- Sanofi will give its business in China a more prominent billing in how it presents financial results, highlighting the growing importance of the country's pharmaceutical market to the French drugmaker.
- In an organizational restructuring announced Thursday, two of Sanofi's five "global business units" will be recast to more clearly split operations in mature economies like the U.S., Europe and Canada from emerging markets like China.
- The changes will rebrand Sanofi's current general medicine and emerging markets unit as "China and Emerging Markets," placing older, established products such as the company's anticoagulant Lovenox alongside diabetes and cardiovascular medicines in a newly created "Primary Care" business.
As the second largest individual market for Sanofi's medicines, China has become an important driver of revenue growth for the French drugmaker — particularly as sales in the U.S. slow.
Since 2010, product revenues from China have grown at double-digit rates in all but two years, more than tripling from 667 million euros ($880 million at the time) to more than 2.2 billion euros ($2.51 billion) last year.
Resolution of supply constraints for the five-in-one combination vaccine Pentaxim (DTaP-IPV-Hib), expected this year, should give a further boost.
Thursday's changes are organizational, rather than a new focus. Still, the elevation of China and emerging markets to an independent business unit — with established products in mature economies stripped out — reflects the greater impact sales in these growing countries have on Sanofi's bottom line.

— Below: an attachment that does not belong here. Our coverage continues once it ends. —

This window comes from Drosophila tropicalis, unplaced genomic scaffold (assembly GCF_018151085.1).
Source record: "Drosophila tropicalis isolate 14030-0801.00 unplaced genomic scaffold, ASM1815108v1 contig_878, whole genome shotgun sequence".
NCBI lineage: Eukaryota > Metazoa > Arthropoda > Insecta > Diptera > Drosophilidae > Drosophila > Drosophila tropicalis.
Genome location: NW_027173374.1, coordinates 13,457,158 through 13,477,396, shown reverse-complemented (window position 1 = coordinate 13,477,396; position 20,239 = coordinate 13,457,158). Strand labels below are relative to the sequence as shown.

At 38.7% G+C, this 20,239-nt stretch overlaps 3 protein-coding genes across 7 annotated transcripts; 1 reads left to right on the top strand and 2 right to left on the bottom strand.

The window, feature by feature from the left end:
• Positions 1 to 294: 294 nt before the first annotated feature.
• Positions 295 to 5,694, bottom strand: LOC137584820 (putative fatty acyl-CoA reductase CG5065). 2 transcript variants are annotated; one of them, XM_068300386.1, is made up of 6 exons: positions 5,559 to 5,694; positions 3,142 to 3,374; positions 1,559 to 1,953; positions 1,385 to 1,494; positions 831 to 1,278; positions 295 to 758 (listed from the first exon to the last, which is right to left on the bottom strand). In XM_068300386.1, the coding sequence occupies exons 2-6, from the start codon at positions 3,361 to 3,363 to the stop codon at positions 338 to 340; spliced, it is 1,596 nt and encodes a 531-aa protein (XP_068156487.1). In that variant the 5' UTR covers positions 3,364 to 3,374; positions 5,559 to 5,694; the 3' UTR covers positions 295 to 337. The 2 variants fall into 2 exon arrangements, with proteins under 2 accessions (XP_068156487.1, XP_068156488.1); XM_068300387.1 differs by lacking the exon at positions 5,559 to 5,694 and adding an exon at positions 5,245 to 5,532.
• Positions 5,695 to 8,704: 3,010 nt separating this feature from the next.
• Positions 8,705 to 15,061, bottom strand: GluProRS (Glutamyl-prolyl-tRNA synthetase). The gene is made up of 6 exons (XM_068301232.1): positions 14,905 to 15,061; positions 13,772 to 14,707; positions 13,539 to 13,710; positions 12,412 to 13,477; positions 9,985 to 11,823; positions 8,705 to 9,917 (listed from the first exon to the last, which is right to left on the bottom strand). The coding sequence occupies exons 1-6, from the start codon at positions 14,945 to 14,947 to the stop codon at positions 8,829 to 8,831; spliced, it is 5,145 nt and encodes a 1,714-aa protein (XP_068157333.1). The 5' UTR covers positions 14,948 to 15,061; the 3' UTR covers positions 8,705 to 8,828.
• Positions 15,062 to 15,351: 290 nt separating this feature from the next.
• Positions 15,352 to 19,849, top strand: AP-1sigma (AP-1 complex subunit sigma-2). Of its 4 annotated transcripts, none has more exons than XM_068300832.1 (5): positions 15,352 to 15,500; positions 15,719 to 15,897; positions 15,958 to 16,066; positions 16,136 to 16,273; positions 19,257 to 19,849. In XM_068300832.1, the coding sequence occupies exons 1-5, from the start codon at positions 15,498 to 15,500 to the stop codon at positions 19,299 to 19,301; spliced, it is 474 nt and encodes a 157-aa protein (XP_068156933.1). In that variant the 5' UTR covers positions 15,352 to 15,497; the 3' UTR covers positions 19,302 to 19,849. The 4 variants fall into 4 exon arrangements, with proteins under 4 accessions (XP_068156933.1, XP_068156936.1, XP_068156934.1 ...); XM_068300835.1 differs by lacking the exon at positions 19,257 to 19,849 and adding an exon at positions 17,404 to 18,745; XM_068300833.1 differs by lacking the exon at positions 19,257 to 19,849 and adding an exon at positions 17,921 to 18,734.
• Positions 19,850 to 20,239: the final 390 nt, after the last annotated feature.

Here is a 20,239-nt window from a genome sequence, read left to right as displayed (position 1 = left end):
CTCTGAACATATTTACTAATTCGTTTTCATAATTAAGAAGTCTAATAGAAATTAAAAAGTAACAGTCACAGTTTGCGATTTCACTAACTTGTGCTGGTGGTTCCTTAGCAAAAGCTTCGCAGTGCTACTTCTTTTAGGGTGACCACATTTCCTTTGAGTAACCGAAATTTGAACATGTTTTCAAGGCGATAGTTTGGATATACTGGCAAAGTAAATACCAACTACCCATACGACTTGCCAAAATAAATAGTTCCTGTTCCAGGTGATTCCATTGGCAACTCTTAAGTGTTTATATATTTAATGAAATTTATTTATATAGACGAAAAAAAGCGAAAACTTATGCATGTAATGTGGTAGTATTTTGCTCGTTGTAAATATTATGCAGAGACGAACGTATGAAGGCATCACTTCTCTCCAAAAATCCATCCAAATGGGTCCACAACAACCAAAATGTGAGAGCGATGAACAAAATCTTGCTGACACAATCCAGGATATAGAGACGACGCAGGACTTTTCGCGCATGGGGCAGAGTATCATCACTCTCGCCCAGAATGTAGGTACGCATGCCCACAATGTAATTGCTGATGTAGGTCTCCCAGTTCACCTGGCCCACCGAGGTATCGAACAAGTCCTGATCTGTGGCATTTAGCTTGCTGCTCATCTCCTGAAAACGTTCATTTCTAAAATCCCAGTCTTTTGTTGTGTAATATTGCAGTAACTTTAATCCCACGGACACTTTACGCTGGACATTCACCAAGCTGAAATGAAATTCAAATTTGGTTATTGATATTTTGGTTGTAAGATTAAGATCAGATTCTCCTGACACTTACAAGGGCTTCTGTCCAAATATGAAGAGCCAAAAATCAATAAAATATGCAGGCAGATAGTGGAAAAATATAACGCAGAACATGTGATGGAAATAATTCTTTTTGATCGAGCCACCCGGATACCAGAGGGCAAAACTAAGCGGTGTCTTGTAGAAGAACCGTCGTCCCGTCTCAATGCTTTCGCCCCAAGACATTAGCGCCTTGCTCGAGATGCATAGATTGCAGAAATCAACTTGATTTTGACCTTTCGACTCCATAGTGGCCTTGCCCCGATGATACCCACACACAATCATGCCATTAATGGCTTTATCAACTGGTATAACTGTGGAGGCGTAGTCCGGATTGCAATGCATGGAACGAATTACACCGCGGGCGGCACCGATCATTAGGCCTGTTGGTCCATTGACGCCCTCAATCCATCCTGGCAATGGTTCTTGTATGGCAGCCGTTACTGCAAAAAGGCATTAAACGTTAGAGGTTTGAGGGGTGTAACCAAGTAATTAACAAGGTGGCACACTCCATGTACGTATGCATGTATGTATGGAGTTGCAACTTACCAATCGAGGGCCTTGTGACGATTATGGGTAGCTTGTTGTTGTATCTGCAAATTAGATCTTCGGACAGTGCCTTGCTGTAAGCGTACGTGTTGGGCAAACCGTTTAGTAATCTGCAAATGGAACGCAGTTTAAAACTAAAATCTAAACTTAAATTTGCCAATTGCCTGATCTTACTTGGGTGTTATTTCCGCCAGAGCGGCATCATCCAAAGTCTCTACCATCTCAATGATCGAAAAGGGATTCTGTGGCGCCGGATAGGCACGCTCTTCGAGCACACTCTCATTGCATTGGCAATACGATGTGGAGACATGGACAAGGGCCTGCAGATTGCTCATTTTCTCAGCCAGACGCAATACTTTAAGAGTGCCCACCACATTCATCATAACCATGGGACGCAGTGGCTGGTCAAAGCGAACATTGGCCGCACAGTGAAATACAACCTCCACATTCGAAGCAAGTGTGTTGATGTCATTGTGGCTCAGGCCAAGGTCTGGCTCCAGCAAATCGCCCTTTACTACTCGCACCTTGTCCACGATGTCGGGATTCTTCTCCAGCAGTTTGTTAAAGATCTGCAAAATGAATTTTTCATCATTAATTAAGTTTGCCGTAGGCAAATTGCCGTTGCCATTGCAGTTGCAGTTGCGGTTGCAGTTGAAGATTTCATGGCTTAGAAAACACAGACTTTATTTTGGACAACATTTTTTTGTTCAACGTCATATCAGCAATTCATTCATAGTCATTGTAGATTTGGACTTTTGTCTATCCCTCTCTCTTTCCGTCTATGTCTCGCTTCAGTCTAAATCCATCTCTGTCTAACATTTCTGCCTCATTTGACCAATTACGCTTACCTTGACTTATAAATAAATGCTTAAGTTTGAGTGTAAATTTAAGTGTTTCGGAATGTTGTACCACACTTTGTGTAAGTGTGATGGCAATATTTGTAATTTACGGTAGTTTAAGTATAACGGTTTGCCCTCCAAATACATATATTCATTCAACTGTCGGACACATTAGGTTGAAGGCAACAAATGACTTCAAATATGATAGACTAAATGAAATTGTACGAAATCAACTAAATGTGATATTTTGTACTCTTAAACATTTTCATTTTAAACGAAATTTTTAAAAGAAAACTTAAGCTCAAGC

Older drugs like the diabetes medicine Lantus (insulin glargine) and the anticoagulant Plavix (clopidogrel) account for much of Sanofi's business in China. Reforms by Chinese regulators, however, have opened the door to newer drugs, creating greater opportunities for multinational pharmas.
AstraZeneca, for example, recorded nearly 25% year-over-year growth in China sales over the first six months of 2018, and recently secured approval there for its new cancer drug Tagrisso (osimertinib).
That said, Sanofi's China sales remain dwarfed by the near 10 billion euros it generated in Europe last year, and the almost 12 billion euros earned in the U.S.
Olivier Charmeil, who currently heads Sanofi's retiring general medicines and emerging markets unit, will stay on to run the new business group.
Dieter Weinand, head of Bayer's pharmaceuticals division, will take over as chief of Sanofi's new primary care business, while Stefan Oelrich will leave Sanofi as head of diabetes to take Weinand's soon-to-be vacant spot at Bayer.
Both new units will launch early 2019. Sanofi's other three business franchises will remain the same.